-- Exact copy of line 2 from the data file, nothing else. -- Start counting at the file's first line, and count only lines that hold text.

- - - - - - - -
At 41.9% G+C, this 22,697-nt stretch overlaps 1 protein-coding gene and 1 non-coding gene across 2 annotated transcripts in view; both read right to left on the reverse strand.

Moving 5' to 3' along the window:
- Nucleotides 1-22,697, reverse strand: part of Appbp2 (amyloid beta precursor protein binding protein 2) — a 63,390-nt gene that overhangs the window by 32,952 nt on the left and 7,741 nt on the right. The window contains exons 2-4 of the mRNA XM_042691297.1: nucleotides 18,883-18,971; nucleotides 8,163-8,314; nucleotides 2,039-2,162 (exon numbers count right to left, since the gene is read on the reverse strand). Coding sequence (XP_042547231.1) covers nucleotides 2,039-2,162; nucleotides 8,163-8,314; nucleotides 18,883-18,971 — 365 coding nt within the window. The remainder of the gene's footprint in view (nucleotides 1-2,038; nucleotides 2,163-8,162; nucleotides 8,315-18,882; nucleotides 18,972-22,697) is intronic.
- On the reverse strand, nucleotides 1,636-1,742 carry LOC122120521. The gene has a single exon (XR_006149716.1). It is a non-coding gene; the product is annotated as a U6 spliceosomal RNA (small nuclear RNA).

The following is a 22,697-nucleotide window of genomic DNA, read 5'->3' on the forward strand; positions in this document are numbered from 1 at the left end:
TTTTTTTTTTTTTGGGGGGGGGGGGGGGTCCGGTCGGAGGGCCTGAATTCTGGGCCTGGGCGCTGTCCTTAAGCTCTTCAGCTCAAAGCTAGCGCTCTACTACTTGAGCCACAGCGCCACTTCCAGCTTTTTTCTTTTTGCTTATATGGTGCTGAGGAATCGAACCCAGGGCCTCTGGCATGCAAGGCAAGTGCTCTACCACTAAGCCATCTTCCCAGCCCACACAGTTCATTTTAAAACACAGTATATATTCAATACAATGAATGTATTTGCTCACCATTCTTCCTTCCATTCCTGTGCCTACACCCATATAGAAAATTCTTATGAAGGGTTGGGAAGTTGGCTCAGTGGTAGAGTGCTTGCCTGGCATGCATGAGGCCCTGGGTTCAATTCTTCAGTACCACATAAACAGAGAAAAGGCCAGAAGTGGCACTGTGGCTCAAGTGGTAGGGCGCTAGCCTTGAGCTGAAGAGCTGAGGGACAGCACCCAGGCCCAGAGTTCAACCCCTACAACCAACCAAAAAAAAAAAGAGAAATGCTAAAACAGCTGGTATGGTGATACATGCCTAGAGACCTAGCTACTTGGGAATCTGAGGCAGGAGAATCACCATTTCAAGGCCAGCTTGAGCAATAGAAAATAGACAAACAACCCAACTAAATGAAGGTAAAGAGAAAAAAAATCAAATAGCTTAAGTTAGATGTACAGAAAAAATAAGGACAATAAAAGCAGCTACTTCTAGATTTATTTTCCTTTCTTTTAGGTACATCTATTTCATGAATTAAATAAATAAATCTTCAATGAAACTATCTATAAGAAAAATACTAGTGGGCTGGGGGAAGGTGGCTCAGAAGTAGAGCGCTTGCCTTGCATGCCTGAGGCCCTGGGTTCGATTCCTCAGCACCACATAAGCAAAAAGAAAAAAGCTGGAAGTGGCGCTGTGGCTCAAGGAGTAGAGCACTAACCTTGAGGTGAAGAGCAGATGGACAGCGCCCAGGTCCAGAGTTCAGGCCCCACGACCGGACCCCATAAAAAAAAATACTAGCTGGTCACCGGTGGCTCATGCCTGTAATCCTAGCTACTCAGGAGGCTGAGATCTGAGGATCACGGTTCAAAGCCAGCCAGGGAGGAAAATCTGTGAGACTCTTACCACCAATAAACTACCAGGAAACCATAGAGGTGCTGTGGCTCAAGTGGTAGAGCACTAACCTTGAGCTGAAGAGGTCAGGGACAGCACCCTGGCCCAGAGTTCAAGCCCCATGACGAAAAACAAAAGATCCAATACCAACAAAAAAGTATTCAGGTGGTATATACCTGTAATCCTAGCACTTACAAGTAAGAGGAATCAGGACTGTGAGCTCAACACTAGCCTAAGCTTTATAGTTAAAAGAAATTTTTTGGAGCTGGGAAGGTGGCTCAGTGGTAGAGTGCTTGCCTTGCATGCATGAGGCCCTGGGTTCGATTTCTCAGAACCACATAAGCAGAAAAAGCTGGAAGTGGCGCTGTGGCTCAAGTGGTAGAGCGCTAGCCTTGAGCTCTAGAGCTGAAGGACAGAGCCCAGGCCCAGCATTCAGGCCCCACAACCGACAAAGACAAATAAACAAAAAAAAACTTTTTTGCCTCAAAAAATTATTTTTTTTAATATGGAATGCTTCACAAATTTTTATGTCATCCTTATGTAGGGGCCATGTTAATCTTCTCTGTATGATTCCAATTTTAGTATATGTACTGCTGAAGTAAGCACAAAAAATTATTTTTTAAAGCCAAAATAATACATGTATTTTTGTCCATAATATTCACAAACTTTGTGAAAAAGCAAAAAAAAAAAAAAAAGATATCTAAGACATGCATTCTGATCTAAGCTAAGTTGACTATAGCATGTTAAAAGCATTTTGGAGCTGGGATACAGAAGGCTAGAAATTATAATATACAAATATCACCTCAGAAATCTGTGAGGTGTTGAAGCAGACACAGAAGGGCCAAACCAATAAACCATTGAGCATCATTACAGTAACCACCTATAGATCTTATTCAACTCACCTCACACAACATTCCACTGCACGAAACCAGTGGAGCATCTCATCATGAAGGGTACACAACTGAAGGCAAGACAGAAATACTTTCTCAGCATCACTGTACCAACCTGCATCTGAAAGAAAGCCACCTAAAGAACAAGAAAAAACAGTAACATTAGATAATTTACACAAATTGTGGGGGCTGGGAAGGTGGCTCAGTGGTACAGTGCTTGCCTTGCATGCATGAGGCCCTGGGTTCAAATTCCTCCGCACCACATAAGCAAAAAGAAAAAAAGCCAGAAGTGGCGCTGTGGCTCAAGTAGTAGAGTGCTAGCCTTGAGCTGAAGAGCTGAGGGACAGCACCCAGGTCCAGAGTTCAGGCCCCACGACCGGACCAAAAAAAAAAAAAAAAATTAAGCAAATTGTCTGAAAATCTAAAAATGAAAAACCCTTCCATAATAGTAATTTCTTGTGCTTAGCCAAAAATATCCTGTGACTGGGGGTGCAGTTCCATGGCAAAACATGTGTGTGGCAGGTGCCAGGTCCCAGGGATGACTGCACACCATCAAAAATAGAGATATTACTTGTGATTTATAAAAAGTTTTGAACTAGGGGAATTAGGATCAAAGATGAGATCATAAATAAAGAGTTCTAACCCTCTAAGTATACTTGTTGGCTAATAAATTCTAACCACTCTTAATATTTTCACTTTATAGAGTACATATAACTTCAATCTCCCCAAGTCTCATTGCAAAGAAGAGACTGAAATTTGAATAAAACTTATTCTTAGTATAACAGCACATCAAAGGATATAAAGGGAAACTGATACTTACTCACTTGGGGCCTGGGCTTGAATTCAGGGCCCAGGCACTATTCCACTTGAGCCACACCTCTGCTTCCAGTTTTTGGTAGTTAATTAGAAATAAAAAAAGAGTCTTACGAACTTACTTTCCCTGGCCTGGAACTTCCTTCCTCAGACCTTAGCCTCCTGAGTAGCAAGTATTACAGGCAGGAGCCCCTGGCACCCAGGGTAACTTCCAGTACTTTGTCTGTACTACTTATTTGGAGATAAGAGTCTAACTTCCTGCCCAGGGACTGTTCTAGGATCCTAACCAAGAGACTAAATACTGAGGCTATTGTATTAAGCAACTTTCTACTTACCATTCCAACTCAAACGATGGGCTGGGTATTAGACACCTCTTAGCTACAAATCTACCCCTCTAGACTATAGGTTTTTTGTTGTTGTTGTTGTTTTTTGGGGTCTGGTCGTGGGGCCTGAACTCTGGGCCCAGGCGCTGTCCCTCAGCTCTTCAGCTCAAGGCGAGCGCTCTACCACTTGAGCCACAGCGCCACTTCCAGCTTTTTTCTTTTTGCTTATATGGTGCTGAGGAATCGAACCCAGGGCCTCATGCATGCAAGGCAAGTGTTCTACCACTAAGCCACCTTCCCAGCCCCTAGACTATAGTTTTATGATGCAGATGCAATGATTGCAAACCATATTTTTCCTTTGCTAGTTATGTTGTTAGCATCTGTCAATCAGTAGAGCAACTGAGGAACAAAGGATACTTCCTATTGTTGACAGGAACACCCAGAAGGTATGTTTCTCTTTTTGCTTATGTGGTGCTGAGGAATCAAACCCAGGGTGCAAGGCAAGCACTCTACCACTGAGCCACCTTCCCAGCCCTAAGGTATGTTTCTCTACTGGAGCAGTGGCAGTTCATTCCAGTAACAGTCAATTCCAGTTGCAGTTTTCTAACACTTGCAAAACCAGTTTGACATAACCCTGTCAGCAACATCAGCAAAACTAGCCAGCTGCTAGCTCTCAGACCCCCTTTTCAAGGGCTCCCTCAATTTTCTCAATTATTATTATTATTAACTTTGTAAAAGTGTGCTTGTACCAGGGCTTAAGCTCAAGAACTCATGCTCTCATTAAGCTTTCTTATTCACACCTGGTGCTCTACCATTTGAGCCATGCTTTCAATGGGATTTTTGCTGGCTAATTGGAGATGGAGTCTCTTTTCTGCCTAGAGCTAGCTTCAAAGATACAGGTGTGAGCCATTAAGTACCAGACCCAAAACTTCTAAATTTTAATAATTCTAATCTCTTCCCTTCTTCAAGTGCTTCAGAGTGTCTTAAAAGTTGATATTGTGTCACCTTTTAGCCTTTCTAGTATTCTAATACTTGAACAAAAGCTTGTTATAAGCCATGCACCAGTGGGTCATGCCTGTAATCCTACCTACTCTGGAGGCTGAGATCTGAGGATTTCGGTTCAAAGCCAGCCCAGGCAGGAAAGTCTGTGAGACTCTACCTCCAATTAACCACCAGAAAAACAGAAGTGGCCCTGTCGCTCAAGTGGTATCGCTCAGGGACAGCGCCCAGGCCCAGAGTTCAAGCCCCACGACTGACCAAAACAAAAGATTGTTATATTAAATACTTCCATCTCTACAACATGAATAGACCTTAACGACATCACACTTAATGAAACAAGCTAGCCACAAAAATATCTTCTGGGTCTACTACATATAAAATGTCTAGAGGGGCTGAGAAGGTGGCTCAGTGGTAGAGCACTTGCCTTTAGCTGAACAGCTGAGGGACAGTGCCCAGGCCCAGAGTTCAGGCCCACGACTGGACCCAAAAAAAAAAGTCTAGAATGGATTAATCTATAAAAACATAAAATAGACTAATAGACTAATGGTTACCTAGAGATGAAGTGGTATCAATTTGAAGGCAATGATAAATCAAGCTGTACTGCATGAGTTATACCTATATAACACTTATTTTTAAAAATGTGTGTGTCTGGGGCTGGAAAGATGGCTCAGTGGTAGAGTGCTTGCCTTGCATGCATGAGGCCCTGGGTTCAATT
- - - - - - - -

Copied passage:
Moving 5' to 3' along the window: